Take cars. Where have all the bumpers gone? Our cars are actually less safe than they used to be without those bulky bumpers. But aren’t they more aesthetically pleasing? Or take kids’ toys. The old ones have all kinds of dangerous qualities. They’re heavy, have sharp edges, metal pieces, long cords, all kinds of choking hazards. Compare them to the plastic, uniform-sized, rounded, spongy things on the shelves today. It’s nearly impossible not to feel a little sorry for kids who won’t ever damage their innocent dignity on a rusty old hobbyhorse. Nature isn’t safe, but a misty sunset over a jagged shark tooth mountain can make you cry with its beauty.

The things we make safe often presume a consideration of children. A famous Christian radio station slogan is “safe for the whole family”—assumedly because I don’t want to have to explain anything to my kids. But what they don’t know is that I like explaining things to my kids. I like them learning things, expanding their view, opening the windows on their isolated little shelter.

I’ve actually looked up several definitions of “safe.” Some of my favs:
1. unlikely to cause or result in harm, injury, or damage
2. in a position or situation that offers protection, so that harm, damage, loss, or unwanted tampering is unlikely
3. certain to be successful or profitable, and not at risk of failure or loss
4. unlikely to cause trouble or controversy
5. cautious with regard to risks or unforeseen problems, conservative with regard to estimates, or unadventurous with regard to choices and decisions

Anybody familiar with a subculture that resembles that? I’ve heard it said that if Christian culture isn’t pretty, at least it’s not going to hurt anybody. Unfortunately, that’s not true. In attempting to forego offense, the Christian subculture often becomes one of the most offensive bunkers around. Sound ironic? Paradoxical? That’s because it’s true. Kind of like losing your life to save it. Or how eschewing safety reveals the safest place you can find.

I’ve proposed renaming “Christian fiction” “God’s fiction,” but I think I’ve got a better idea. Since it’s never going to happen anyway, I think we should call it “fiction for God” just amongst ourselves, just to avoid any possible confusion. It might really confuse some people if the industry just changed the term.

“Fiction for God? How is that different from Christian fiction?”

And people would have to ask. Much of what passes for saleable in Christian bookstores is determined by the types who refuse to see anything unbiblical about the protected environment we’ve created. Their ideal is a clean, conservative, tame pond pooled from the raging ocean of God’s full creation. And their Christianity is an adjective, an added thing, a term to keep us distinct from those unsafe gutter-dwellers.

But it’s difficult for me not to wish they could spend some quality time with those unsafe gutter-dwellers they’re so offended by. I might even claim that God probably wishes the same, at least for the reason of uniting us as fellow seekers. If they were able to get past their delusions of safety maybe they wouldn’t be so ineffectual at influencing the world.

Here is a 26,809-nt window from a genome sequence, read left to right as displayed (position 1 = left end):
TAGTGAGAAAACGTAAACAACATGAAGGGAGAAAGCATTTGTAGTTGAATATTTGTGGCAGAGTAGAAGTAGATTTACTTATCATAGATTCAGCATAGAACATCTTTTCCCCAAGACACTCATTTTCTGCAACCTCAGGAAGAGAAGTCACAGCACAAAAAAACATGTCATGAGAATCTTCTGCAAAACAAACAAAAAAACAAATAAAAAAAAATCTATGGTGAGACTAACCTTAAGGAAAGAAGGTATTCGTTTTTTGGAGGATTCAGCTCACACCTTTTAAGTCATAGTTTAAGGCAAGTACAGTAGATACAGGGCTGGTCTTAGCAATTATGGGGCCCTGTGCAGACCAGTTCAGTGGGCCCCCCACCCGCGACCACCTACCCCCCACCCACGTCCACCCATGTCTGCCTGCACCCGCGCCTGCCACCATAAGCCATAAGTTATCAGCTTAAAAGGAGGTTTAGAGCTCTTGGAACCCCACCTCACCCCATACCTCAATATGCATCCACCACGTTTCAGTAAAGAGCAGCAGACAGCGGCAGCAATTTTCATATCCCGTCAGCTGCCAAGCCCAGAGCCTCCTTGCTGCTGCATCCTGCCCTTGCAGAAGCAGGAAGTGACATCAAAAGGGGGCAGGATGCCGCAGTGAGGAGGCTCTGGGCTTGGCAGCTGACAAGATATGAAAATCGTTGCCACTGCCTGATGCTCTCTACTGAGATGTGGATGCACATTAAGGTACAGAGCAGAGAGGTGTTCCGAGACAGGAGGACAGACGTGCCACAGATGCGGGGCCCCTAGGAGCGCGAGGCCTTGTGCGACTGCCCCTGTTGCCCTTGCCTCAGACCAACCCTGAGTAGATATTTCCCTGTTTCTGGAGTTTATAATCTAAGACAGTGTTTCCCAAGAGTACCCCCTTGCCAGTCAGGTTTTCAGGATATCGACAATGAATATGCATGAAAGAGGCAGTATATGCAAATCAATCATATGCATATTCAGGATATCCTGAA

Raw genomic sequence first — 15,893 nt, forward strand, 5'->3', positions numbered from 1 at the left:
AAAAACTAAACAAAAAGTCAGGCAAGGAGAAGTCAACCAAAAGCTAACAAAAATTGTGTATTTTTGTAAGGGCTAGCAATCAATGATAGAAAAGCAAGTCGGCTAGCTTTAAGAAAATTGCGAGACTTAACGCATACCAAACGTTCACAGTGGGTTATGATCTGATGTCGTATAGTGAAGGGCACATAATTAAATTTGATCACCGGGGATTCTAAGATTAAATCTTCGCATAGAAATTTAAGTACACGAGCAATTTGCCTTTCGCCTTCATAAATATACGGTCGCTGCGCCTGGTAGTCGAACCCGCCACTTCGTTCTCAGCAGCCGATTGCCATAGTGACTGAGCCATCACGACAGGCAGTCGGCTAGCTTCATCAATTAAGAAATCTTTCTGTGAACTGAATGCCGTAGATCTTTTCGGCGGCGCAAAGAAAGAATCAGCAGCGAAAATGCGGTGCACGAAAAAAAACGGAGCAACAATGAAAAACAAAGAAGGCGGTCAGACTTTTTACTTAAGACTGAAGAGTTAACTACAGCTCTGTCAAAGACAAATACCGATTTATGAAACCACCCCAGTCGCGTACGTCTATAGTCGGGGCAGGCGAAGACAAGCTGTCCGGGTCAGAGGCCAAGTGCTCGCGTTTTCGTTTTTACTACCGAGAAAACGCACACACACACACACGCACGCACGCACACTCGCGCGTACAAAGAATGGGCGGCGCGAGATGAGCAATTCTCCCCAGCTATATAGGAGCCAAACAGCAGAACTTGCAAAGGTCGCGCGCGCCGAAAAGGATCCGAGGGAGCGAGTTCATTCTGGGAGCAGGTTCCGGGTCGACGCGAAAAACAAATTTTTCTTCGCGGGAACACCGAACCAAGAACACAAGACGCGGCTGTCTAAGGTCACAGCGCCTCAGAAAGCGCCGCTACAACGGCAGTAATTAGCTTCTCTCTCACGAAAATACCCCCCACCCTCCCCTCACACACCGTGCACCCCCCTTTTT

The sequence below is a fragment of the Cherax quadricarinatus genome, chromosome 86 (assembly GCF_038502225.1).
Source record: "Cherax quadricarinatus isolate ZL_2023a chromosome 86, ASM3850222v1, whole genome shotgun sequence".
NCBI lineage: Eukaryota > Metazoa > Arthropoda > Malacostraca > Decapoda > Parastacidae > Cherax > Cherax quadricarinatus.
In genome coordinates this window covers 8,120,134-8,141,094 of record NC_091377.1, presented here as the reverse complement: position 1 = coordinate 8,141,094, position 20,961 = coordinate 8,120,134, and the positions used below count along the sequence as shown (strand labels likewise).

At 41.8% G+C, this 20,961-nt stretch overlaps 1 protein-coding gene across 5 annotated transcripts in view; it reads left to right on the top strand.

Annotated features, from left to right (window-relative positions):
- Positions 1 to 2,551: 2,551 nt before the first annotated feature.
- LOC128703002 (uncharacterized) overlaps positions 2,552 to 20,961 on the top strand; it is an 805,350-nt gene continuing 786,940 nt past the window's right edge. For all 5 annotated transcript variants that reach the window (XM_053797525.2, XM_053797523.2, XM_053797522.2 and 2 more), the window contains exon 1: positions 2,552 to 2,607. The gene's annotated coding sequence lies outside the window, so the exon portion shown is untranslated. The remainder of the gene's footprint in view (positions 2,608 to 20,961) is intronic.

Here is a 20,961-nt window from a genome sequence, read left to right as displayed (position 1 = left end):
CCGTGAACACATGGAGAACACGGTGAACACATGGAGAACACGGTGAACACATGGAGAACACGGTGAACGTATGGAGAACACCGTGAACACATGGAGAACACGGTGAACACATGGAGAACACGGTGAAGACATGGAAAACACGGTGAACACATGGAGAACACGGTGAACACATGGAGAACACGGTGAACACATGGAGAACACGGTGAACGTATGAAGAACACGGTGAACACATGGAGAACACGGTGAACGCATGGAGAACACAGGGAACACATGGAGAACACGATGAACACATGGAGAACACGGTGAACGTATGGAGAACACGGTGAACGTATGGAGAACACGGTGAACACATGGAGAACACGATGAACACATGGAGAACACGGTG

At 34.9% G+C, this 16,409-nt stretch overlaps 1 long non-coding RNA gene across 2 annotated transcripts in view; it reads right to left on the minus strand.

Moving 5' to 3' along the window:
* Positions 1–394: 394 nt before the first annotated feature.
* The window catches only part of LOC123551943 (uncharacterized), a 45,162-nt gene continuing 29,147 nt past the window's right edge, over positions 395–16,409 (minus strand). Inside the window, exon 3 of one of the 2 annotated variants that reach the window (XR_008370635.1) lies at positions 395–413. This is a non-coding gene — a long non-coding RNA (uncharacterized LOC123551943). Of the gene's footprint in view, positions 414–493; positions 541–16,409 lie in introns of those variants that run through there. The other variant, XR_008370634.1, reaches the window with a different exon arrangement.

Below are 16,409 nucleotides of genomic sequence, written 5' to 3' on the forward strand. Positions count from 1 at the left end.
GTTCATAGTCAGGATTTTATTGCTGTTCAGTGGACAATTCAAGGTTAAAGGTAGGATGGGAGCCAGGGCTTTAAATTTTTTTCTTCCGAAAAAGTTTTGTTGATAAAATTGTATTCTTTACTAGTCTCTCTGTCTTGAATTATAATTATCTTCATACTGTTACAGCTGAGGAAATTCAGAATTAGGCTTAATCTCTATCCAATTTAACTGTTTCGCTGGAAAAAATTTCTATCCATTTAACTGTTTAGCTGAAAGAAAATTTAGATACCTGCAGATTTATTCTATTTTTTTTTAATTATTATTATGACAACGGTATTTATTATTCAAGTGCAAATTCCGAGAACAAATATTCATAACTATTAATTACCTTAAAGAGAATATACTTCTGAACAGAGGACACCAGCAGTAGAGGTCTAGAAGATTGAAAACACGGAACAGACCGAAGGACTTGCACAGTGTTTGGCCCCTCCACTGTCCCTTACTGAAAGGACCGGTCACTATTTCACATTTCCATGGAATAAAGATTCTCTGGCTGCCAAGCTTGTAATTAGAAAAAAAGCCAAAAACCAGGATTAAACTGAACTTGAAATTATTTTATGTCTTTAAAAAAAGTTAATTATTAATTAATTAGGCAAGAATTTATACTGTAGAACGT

But I’m not being winsome here, and that’s wrong. In fact, the people I’m talking about don’t deserve to be marginalized. They are just like you and me—passionate, eager, full of faith. They just happen to believe in a different view of Christianity. I don’t want to send anyone running to a safe haven, but I want to tell those who crave safety that Jesus is constantly being judged for the riff-raff he hangs out with. And he isn’t all that clean. He has a pretty rough reputation at the temple, and given the choice, he takes the gutter dwellers over the well-dressed church folks every time.

So don’t be fooled in your vigor to honor God. He doesn’t ask us to radiate a loud holiness. In fact, it’s much the opposite. He asks us to keep quiet about our personal commitment levels and not alienate those who haven’t caught the bug yet. I won’t expect you to accept the full creative palate of contrasting colors if you don’t expect them to clean up their act before welcoming them into our bookstores.

It’s time to tell our bookstore owners that love is more important than safety. If our reading material offends Christians, let them be offended and welcome in the riff-raff. Tell them that you reject the idea of insulating ourselves for narrow-minded customers. Challenge them to consider more books that could bring in some of those people Jesus is most wanting to reach, the neighbors he calls us to love. What if every Christian bookstore became a bookstore for God?

What if we loved others more than safe books? Maybe it’s time we started to hear the pleas of the one we claim to serve and unbar the door to the crying need of the world around us. Why can’t we feel that? What is wrong with our hearts?

Finally, in this push toward more freedom in our books, we must give equal measure to the quest for excellence. Quality before safety is the only way to ensure our fiction for God will both illuminate and honor our inspiration.